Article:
Degree Type

Thesis

Date of Award

2018

Degree Name

Master of Science

Department

Civil, Construction, and Environmental Engineering

Major

Civil Engineering

First Advisor

Peter T. Savolainen

Second Advisor

Christopher M. Day

Abstract

The topic of raising maximum statutory speed limits has been a subject of debate for many decades. Supporters of high speed limits cite travel time savings and lower crash risk due to lower variances in speed as reasons to increase a speed limit, while opponents point to increases in crash and fatality rates that have followed speed limit increases in the past. As recently as February 2017, legislators in the state of Iowa have discussed increasing the maximum speed limit on rural interstates from 70 mph to 75 mph, an increase that would make Iowa the 19th state to have a speed limit of at least 75 mph.

The primary goal of this study is to assess the degree to which recent increases in maximum speed limits across the United States have impacted the number of traffic fatalities on rural interstates. To this end, the research includes two separate investigations of state-level fatality trends. These investigations include a state-level aggregate analysis, as well as a disaggregate road segment-level analysis, each of which uses information from federal highway and traffic safety agencies from 2001 to 2016 to examine the effects of rural interstate speed limit on traffic fatalities.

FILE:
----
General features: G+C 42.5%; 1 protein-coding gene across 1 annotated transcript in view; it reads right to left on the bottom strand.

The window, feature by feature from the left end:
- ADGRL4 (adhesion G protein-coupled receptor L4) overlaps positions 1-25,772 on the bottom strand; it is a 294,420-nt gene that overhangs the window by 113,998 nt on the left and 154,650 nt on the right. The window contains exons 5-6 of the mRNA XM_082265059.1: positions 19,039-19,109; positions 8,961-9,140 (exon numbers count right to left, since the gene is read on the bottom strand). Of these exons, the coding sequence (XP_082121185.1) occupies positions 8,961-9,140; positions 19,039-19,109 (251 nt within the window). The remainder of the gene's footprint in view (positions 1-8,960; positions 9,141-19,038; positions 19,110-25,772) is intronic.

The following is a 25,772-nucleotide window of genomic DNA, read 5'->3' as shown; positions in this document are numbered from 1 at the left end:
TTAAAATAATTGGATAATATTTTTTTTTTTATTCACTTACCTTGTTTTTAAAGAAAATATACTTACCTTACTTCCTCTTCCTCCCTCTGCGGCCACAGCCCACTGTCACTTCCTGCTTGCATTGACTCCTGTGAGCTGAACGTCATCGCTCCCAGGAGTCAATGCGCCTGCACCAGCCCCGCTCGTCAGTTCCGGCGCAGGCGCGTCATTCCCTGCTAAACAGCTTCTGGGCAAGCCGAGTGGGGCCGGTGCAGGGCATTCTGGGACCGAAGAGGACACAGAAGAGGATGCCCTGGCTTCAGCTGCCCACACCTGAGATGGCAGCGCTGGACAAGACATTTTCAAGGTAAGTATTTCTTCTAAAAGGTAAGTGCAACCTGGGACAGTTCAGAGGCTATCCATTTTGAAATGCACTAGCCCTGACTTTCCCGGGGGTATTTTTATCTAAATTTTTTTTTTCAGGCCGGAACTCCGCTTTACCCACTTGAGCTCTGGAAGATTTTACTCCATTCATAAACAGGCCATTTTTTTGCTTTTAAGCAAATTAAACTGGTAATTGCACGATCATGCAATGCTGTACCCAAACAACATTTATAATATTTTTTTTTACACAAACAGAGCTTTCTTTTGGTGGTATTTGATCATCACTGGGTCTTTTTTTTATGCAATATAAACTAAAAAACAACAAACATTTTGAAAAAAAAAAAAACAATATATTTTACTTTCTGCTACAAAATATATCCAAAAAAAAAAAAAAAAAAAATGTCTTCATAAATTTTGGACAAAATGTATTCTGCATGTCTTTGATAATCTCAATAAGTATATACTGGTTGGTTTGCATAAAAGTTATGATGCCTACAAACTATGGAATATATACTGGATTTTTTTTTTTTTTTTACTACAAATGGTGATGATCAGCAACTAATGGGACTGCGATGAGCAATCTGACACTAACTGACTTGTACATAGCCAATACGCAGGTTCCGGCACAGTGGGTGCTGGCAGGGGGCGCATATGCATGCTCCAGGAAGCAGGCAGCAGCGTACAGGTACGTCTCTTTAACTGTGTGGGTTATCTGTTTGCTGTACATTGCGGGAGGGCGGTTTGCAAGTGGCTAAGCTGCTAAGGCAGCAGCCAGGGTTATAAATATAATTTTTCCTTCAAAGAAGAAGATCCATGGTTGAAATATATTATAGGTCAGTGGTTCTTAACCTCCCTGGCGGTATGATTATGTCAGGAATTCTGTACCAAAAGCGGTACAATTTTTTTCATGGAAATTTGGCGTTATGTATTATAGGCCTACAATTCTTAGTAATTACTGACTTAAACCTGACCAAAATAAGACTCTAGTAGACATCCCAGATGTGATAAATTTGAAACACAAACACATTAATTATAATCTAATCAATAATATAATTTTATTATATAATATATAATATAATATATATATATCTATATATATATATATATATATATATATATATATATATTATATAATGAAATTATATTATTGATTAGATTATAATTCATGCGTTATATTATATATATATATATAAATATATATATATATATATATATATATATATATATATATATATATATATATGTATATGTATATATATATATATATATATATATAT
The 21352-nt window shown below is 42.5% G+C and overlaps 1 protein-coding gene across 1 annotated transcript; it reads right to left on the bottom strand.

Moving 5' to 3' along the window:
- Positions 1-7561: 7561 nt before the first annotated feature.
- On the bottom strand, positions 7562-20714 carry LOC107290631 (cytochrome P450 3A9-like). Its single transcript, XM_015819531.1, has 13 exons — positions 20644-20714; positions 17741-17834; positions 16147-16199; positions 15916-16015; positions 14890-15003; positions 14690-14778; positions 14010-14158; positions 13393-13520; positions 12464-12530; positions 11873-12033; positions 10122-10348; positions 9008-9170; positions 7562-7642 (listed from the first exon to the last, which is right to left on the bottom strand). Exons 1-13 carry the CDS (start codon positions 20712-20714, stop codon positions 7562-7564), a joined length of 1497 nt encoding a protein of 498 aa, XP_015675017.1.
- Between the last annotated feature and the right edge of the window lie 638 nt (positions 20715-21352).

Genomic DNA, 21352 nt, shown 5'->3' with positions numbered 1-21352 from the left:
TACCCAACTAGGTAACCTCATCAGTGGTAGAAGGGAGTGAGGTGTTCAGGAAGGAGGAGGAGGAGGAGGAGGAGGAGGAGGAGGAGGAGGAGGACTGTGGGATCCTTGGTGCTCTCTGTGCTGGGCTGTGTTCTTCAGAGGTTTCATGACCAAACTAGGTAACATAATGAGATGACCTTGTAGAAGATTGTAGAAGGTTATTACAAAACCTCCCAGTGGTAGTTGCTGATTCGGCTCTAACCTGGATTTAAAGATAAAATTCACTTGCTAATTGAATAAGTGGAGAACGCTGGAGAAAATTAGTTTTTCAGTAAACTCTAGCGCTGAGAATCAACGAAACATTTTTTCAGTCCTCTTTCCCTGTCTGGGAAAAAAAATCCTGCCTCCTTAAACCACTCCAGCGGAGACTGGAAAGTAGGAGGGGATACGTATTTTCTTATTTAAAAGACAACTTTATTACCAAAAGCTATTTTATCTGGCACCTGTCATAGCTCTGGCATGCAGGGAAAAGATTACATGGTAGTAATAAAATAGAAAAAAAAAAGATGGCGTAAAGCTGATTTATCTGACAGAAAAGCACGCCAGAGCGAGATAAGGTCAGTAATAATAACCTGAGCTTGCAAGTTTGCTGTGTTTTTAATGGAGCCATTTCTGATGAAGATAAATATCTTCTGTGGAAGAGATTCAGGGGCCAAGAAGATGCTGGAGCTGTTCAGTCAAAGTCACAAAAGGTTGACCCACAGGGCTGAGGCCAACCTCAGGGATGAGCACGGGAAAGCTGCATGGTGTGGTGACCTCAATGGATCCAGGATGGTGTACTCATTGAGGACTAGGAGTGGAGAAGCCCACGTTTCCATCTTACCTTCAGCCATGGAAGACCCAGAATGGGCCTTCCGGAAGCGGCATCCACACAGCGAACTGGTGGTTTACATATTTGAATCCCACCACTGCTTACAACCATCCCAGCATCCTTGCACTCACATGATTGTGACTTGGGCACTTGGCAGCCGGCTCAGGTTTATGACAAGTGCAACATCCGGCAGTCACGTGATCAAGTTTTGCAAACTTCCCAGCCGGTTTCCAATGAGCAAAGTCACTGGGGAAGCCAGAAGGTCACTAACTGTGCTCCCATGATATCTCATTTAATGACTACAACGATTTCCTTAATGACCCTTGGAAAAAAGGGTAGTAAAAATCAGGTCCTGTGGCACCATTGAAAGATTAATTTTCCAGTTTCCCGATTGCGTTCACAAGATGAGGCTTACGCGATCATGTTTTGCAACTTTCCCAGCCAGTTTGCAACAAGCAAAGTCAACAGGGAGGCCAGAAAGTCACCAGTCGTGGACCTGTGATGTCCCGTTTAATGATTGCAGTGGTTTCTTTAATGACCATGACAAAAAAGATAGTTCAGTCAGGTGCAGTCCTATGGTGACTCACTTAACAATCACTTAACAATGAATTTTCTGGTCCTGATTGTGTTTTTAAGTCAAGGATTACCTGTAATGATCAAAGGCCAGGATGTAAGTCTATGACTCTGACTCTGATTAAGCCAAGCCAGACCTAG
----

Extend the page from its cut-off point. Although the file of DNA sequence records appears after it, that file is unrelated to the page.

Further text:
A series of negative binomial models are estimated, with the results showing significantly higher rates of fatal crashes in states with higher maximum limits. In the state-level analysis, the results show that increasing the statewide percentage of rural interstates posted at 70, 75, or 80 mph by one percent is associated with fatality increases of 0.2%, 0.5%, and 0.6% respectively. Likewise, the results from the road-level analysis indicate that raising the speed limit on a road segment from 65 to 70, 70 to 75, or 75 to 80 mph is likely to increase the fatal crashes by 29.7%, 2.9%, and 53.3%, respectively. In addition, the segment-level analysis estimated quantities of fatal crashes related to distractions and speeding. The results of this study provide important insights to inform subsequent policy discussions related to speed limit increases.

Copyright Owner

Jacob Warner

Language

en

File Format

application/pdf

File Size

71 pages

Share

COinS